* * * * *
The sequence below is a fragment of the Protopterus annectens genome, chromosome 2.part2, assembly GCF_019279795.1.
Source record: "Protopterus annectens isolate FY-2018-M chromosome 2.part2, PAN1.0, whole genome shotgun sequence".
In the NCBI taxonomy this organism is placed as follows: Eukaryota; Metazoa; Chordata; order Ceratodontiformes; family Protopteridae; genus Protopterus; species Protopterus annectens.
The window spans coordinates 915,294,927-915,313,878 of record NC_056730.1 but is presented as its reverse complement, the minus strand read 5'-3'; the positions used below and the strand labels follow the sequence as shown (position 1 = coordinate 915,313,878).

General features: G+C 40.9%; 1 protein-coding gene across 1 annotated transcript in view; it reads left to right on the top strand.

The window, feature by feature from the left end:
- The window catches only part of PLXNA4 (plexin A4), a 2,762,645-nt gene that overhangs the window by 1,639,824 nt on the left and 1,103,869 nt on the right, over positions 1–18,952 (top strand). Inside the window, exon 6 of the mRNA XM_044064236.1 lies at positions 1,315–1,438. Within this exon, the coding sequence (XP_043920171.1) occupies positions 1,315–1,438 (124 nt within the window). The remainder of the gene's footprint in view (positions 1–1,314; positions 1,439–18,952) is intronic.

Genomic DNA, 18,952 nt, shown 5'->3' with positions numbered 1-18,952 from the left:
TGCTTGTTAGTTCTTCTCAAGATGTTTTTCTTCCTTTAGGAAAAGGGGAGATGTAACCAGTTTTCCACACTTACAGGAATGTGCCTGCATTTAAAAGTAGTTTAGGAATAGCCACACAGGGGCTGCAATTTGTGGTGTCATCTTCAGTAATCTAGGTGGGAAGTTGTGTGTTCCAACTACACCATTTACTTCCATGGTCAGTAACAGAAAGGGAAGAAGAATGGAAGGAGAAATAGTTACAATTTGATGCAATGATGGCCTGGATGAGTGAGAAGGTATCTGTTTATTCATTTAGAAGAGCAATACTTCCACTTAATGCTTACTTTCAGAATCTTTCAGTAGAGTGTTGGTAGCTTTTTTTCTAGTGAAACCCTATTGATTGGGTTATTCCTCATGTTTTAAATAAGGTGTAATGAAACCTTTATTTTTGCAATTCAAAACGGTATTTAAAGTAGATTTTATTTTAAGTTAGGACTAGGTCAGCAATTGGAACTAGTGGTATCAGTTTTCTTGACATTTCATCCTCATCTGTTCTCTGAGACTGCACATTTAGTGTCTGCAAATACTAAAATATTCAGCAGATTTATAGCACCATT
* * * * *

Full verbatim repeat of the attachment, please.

The sequence below is a fragment of the Protopterus annectens genome, chromosome 2.part2, assembly GCF_019279795.1.
Source record: "Protopterus annectens isolate FY-2018-M chromosome 2.part2, PAN1.0, whole genome shotgun sequence".
In the NCBI taxonomy this organism is placed as follows: Eukaryota; Metazoa; Chordata; order Ceratodontiformes; family Protopteridae; genus Protopterus; species Protopterus annectens.
The window spans coordinates 915,294,927-915,313,878 of record NC_056730.1 but is presented as its reverse complement, the minus strand read 5'-3'; the positions used below and the strand labels follow the sequence as shown (position 1 = coordinate 915,313,878).

General features: G+C 40.9%; 1 protein-coding gene across 1 annotated transcript in view; it reads left to right on the top strand.

The window, feature by feature from the left end:
- The window catches only part of PLXNA4 (plexin A4), a 2,762,645-nt gene that overhangs the window by 1,639,824 nt on the left and 1,103,869 nt on the right, over positions 1–18,952 (top strand). Inside the window, exon 6 of the mRNA XM_044064236.1 lies at positions 1,315–1,438. Within this exon, the coding sequence (XP_043920171.1) occupies positions 1,315–1,438 (124 nt within the window). The remainder of the gene's footprint in view (positions 1–1,314; positions 1,439–18,952) is intronic.

Genomic DNA, 18,952 nt, shown 5'->3' with positions numbered 1-18,952 from the left:
TGCTTGTTAGTTCTTCTCAAGATGTTTTTCTTCCTTTAGGAAAAGGGGAGATGTAACCAGTTTTCCACACTTACAGGAATGTGCCTGCATTTAAAAGTAGTTTAGGAATAGCCACACAGGGGCTGCAATTTGTGGTGTCATCTTCAGTAATCTAGGTGGGAAGTTGTGTGTTCCAACTACACCATTTACTTCCATGGTCAGTAACAGAAAGGGAAGAAGAATGGAAGGAGAAATAGTTACAATTTGATGCAATGATGGCCTGGATGAGTGAGAAGGTATCTGTTTATTCATTTAGAAGAGCAATACTTCCACTTAATGCTTACTTTCAGAATCTTTCAGTAGAGTGTTGGTAGCTTTTTTTCTAGTGAAACCCTATTGATTGGGTTATTCCTCATGTTTTAAATAAGGTGTAATGAAACCTTTATTTTTGCAATTCAAAACGGTATTTAAAGTAGATTTTATTTTAAGTTAGGACTAGGTCAGCAATTGGAACTAGTGGTATCAGTTTTCTTGACATTTCATCCTCATCTGTTCTCTGAGACTGCACATTTAGTGTCTGCAAATACTAAAATATTCAGCAGATTTATAGCACCATT